Binomial Theorem Formula

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General Formula of Binomial Theorem

Of course, you need a little math to describe a binomial series. That’s where a binomial theorem comes into action. With the increase the power of the factor, increases the expansion and thus that becomes lengthy and complicated to calculate. A binomial expression that has been raised to any infinite power can be easily calculated using the Binomial Theorem formula. The binomial expansions formulas are used to identify probabilities for binomial events (that have two options, like heads or tails). A binomial distribution is the probability of something happening in an event. The binomial theorem widely used in statistics is simply a formula as below : 

\[(x+a)^n\] =\[ \sum_{k=0}^{n}(^n_k)x^ka^{n-k}\]


∑ = known as “Sigma Notation” used to sum all the terms in expansion frm k=0 to k=n

n = positive integer power of algebraic equation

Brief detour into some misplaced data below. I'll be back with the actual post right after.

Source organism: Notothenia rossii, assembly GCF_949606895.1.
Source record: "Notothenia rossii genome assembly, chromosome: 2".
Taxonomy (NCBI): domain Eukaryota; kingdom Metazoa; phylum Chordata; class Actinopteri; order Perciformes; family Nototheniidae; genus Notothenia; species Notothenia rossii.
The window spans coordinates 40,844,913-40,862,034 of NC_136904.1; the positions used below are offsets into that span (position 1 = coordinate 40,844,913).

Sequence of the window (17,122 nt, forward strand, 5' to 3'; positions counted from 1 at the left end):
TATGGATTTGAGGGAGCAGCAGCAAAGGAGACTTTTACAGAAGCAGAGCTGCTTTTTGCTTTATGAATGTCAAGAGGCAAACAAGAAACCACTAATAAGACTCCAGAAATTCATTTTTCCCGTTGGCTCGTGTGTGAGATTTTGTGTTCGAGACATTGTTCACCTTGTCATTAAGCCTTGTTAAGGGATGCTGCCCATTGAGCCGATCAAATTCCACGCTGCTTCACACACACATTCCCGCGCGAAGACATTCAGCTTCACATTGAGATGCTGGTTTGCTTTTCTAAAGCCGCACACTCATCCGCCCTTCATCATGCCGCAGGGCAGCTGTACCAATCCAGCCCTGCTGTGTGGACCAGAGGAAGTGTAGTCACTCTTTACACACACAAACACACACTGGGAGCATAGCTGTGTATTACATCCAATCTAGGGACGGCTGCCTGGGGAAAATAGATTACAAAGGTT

\[(^n_k)\] = read as “n choose k”

What Is A Binomial Theorem?

Binomial theorem (sometimes called the binomial expansion) is a mathematical statement that expresses for any positive integer n, the nth power of the sum of two numbers a and b may be demonstrated as the sum of n + 1 terms of the form. Thus, the Binomial Theorem communicates that, where n is a positive integer:

(p + q) n = pn + (nC1) pn-1q + (nC2) pn-2q2 + … + (nCn-1) pqn-1 + qn

Example of a Binomial Theorem

If you were to roll a dice 15 times, the probability of you rolling a 5 is 1 out of 6 1/6. This ends in a binomial distribution of (n = 15, p = 1/5).

Real Life Examples Of Binomial Distribution

Knowing the odds of an experiment helps understanding its probability. As an example, You’re either going to win in a sports meet, or you’re not.

Other examples:

  • You get a birthday gift from your sibling, or you don’t.

  • A medicine cures, or it doesn’t.

  • You win a lottery ticket, or you don’t.

Introduction To Binomial Expansion

Key facts to remember:-

  • The total count of terms in the expansion of (x+y) n are (n+1)